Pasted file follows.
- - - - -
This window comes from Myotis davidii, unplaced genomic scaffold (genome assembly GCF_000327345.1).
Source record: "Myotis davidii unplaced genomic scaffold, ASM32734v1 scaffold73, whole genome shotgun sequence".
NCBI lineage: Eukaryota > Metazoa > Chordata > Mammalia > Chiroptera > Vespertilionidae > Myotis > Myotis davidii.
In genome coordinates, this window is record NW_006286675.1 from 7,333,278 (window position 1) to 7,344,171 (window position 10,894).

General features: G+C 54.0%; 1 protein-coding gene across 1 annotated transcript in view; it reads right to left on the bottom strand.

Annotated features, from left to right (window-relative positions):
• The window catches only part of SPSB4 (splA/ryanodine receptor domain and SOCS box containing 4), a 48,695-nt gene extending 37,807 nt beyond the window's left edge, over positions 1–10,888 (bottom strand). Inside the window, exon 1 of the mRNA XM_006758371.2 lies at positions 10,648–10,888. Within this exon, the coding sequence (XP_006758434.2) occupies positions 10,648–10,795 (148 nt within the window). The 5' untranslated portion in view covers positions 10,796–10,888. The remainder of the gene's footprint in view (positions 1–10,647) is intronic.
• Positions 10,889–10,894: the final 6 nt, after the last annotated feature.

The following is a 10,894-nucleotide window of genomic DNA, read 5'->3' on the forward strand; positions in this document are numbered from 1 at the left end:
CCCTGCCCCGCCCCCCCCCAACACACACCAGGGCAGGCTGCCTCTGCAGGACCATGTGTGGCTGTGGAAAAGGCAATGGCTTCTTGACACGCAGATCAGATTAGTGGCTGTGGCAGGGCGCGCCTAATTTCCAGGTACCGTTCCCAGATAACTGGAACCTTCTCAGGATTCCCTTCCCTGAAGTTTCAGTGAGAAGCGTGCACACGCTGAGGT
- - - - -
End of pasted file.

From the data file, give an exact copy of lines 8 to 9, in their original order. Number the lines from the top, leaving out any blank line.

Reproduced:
• Positions 10,889–10,894: the final 6 nt, after the last annotated feature.

The following is a 10,894-nucleotide window of genomic DNA, read 5'->3' on the forward strand; positions in this document are numbered from 1 at the left end: